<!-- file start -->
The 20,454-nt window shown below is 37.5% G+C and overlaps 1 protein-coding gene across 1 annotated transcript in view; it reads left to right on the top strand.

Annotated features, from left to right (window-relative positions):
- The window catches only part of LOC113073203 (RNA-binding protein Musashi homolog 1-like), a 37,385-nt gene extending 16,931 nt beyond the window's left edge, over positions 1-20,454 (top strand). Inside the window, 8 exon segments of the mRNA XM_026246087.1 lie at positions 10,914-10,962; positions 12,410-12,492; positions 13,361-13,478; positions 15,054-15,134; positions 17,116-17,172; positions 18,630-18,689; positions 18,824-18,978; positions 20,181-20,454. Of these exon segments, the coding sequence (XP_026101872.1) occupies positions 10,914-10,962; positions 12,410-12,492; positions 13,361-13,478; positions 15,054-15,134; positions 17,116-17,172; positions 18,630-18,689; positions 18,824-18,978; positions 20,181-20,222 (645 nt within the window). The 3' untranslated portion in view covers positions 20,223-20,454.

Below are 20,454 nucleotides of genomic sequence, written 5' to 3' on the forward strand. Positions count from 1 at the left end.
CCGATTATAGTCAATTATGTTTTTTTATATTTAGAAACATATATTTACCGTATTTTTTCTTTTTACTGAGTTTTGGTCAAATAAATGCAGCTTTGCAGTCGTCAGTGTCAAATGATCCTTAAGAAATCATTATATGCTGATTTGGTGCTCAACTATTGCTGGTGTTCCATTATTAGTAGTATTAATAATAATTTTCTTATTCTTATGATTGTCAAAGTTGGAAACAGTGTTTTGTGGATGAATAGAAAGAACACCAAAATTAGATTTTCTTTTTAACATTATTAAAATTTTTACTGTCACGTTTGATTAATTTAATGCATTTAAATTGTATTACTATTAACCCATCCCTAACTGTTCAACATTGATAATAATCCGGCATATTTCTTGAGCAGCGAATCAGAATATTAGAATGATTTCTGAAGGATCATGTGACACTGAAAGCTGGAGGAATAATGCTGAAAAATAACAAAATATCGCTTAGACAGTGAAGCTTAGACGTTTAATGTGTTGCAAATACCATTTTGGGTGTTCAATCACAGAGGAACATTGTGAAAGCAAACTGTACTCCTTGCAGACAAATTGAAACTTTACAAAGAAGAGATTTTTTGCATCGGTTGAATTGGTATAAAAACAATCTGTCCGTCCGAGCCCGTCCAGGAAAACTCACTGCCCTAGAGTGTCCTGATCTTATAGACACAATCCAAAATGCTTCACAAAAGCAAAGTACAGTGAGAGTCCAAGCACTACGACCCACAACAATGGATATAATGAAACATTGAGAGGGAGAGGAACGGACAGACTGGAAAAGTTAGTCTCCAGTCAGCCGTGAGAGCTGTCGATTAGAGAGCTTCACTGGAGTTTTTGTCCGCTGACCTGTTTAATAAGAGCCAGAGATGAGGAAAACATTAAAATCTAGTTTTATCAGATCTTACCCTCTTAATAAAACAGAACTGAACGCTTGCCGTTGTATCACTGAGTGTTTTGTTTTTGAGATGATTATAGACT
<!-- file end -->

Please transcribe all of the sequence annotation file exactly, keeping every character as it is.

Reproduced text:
The 20,454-nt window shown below is 37.5% G+C and overlaps 1 protein-coding gene across 1 annotated transcript in view; it reads left to right on the top strand.

Annotated features, from left to right (window-relative positions):
- The window catches only part of LOC113073203 (RNA-binding protein Musashi homolog 1-like), a 37,385-nt gene extending 16,931 nt beyond the window's left edge, over positions 1-20,454 (top strand). Inside the window, 8 exon segments of the mRNA XM_026246087.1 lie at positions 10,914-10,962; positions 12,410-12,492; positions 13,361-13,478; positions 15,054-15,134; positions 17,116-17,172; positions 18,630-18,689; positions 18,824-18,978; positions 20,181-20,454. Of these exon segments, the coding sequence (XP_026101872.1) occupies positions 10,914-10,962; positions 12,410-12,492; positions 13,361-13,478; positions 15,054-15,134; positions 17,116-17,172; positions 18,630-18,689; positions 18,824-18,978; positions 20,181-20,222 (645 nt within the window). The 3' untranslated portion in view covers positions 20,223-20,454.

Below are 20,454 nucleotides of genomic sequence, written 5' to 3' on the forward strand. Positions count from 1 at the left end.
CCGATTATAGTCAATTATGTTTTTTTATATTTAGAAACATATATTTACCGTATTTTTTCTTTTTACTGAGTTTTGGTCAAATAAATGCAGCTTTGCAGTCGTCAGTGTCAAATGATCCTTAAGAAATCATTATATGCTGATTTGGTGCTCAACTATTGCTGGTGTTCCATTATTAGTAGTATTAATAATAATTTTCTTATTCTTATGATTGTCAAAGTTGGAAACAGTGTTTTGTGGATGAATAGAAAGAACACCAAAATTAGATTTTCTTTTTAACATTATTAAAATTTTTACTGTCACGTTTGATTAATTTAATGCATTTAAATTGTATTACTATTAACCCATCCCTAACTGTTCAACATTGATAATAATCCGGCATATTTCTTGAGCAGCGAATCAGAATATTAGAATGATTTCTGAAGGATCATGTGACACTGAAAGCTGGAGGAATAATGCTGAAAAATAACAAAATATCGCTTAGACAGTGAAGCTTAGACGTTTAATGTGTTGCAAATACCATTTTGGGTGTTCAATCACAGAGGAACATTGTGAAAGCAAACTGTACTCCTTGCAGACAAATTGAAACTTTACAAAGAAGAGATTTTTTGCATCGGTTGAATTGGTATAAAAACAATCTGTCCGTCCGAGCCCGTCCAGGAAAACTCACTGCCCTAGAGTGTCCTGATCTTATAGACACAATCCAAAATGCTTCACAAAAGCAAAGTACAGTGAGAGTCCAAGCACTACGACCCACAACAATGGATATAATGAAACATTGAGAGGGAGAGGAACGGACAGACTGGAAAAGTTAGTCTCCAGTCAGCCGTGAGAGCTGTCGATTAGAGAGCTTCACTGGAGTTTTTGTCCGCTGACCTGTTTAATAAGAGCCAGAGATGAGGAAAACATTAAAATCTAGTTTTATCAGATCTTACCCTCTTAATAAAACAGAACTGAACGCTTGCCGTTGTATCACTGAGTGTTTTGTTTTTGAGATGATTATAGACT